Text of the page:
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Management failure in treating skin and soft tissue infections

Risk factors, such as a fever, are associated with failures in the management of skin and soft tissue infections (SSTIs) in emergency department observation units (EDOUs), a review has found.

Risk factors, such as a fever, are associated with failures in the management of skin and soft tissue infections (SSTIs) in emergency department observation units (EDOUs), a review has found.

SSTI
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A management failure in SSTIs is recorded if a patient overstays in the EDOU for more than 28 hours or dies.

Ten studies were included in this review. Of these, six identified risk factors or pre-existing variables present on arrival at the EDOU that were associated with management failure.

The risk factors identified were: high body temperature, an initial high white blood cell count and known exposure to meticillin-resistant Staphylococcus aureus.

Management failure rates ranged from 15%-38% – all as high or higher than the generally accepted EDOU failure rate of 15% – with most being higher than 21.8%. None of the studies reported death.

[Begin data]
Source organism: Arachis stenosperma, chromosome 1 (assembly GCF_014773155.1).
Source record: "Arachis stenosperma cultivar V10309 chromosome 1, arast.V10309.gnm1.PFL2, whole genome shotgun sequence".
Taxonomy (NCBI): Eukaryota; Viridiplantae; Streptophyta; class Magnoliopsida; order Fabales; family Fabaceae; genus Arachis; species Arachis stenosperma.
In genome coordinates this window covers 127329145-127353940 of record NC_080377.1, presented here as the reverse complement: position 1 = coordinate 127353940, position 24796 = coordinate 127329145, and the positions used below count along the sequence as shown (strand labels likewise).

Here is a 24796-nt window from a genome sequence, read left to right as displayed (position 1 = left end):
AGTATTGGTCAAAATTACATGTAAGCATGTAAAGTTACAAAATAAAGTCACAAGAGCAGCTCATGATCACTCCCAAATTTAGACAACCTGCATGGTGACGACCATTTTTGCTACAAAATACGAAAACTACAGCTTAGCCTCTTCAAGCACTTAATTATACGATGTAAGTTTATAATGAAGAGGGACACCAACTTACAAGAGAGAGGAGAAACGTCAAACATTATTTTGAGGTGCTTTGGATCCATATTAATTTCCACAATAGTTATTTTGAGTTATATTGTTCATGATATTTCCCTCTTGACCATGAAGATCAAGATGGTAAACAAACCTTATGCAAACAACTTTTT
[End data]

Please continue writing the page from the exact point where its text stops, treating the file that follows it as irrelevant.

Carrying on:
One of the studies reported anatomical location of the SSTIs. It found that infections of the neck, buttocks, trunk or groin were significantly associated with an increased risk of management failure.

Another study found that SSTIs of the hand, leg and arm were most common, while SSTI of the hand was a significant predictor of management failure and hospital admission.

The authors of the review conclude that recognition of risk factors may help to improve patient outcomes of the management of SSTIs.

However, they recognise that further research needs to be carried out as all the studies were carried out in the US so that generalisation to other countries with differing clinical practices will be limited.


Abetz JW, Adams NG, Mitra B (2018) Skin and soft tissue infection management failure in the emergency department observation unit: a systematic review. Emergency Medicine Journal. 35, 1, 56-61.

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